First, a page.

Building a Balcony

A Swiss Chalet in Yorkshire
(Image credit: Jeremy Phillips)

Not every self-builder can run to the expense of the balcony on a new 300m² contemporary-style self-build house in Gloucester­shire, where the cantilevered struc­ture is 15 metres long, curved, and entirely constructed from glass and steel. However there is a case, even in our climate, for a balcony on many self-build homes and ren­ova­tions, either as part of the main house, on a flat roof or as a bolt-on structure.

“One of the biggest changes I have seen in the design of quality bespoke houses in the past 10-15 years is the number that now sport balconies,” says architect John Thompson, of the Bristol-based Barlow Henley practice, whose own house, with its long timber bal­cony at the rear of the building, has featured in H&R. “People are coming to realise that our climate is far better than that of the Scandinavian countries, where such a high proportion of new houses have balconies.”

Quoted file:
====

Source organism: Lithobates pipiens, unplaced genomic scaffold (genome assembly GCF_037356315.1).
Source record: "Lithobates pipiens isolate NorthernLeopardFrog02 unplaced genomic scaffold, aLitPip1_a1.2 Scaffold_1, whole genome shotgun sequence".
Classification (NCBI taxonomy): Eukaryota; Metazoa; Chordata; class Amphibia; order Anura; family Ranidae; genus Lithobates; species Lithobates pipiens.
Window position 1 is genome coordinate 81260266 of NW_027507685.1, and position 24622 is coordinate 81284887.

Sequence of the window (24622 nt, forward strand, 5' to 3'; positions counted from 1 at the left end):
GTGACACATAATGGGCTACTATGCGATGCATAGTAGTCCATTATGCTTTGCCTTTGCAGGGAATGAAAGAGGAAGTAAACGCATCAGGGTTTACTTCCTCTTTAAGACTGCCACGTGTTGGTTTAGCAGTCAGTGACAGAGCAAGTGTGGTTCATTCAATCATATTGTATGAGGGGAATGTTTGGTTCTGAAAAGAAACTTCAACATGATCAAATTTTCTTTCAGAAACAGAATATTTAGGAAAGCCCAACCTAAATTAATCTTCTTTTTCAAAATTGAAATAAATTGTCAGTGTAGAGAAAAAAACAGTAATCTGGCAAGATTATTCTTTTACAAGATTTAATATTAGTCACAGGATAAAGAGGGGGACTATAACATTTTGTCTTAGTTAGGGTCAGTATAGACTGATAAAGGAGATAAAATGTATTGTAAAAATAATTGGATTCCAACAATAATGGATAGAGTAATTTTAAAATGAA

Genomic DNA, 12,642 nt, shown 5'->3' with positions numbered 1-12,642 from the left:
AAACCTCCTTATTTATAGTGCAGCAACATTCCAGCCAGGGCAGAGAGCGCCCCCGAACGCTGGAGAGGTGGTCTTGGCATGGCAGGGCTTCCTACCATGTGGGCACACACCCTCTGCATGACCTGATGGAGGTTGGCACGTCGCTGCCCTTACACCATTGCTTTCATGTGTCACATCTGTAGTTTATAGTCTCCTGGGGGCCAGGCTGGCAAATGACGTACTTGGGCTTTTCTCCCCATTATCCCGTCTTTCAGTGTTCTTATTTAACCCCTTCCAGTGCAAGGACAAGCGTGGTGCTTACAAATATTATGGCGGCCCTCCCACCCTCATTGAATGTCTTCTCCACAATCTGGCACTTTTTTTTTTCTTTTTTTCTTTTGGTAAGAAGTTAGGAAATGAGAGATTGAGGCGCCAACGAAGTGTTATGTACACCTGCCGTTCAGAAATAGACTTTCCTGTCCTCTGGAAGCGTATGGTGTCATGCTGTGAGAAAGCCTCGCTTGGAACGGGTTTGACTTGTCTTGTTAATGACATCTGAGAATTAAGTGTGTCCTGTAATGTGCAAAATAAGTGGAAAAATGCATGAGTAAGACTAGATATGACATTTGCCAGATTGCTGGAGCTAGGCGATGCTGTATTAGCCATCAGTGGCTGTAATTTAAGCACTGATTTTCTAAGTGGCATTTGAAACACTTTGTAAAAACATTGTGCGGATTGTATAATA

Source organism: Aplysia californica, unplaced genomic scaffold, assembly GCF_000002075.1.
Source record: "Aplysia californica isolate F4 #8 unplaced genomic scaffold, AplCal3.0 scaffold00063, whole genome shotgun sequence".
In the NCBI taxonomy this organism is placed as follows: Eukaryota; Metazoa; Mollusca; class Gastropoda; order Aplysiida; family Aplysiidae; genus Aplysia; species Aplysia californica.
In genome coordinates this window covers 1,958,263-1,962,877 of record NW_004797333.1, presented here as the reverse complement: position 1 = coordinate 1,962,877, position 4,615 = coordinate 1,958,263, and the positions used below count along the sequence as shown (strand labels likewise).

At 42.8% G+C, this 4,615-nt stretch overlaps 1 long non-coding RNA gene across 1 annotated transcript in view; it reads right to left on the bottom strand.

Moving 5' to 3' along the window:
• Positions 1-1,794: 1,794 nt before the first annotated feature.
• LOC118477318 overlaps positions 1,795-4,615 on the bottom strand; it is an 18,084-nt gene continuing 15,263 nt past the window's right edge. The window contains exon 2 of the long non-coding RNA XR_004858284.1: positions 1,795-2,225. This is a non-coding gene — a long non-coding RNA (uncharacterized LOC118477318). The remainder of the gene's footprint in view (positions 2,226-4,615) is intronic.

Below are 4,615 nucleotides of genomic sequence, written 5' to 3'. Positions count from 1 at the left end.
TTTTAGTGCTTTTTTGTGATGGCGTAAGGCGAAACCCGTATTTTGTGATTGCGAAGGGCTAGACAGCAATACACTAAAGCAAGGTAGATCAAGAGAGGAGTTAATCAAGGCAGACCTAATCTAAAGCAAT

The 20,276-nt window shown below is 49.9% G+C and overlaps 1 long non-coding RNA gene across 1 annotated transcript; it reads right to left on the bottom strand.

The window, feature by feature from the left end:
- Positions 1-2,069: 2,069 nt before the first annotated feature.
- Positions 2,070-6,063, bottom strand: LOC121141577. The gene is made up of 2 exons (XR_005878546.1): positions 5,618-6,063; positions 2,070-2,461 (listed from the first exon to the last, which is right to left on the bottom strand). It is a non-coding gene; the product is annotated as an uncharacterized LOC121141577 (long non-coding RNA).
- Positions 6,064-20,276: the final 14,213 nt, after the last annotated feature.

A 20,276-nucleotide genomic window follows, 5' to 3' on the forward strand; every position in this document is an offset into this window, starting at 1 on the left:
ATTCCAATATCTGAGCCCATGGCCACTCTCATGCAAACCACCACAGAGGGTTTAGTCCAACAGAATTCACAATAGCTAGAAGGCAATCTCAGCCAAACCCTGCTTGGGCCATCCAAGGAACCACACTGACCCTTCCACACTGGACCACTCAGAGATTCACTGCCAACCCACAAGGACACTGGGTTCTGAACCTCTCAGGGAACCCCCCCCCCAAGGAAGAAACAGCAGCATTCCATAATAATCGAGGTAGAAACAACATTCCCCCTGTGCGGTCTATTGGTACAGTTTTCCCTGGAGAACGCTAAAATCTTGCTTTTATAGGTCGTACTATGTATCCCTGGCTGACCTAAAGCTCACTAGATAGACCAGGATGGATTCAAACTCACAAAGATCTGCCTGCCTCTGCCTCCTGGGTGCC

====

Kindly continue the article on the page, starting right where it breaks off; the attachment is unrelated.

Clive Fewins has been an author and journalist for nearly four decades. He specialises in writing about building conservation and period homes and buildings.

He has written for The Guardian, The Times, The Financial Times, The Independent, The Telegraph, The Mirror, The Evening Standard, Old House Journal, The Building Conservation Directory, Country Living, Country Life, English Heritage Magazine, In Britain, Listed Heritage, Thatched Living, Period Living as well as Homebuilding and Renovating.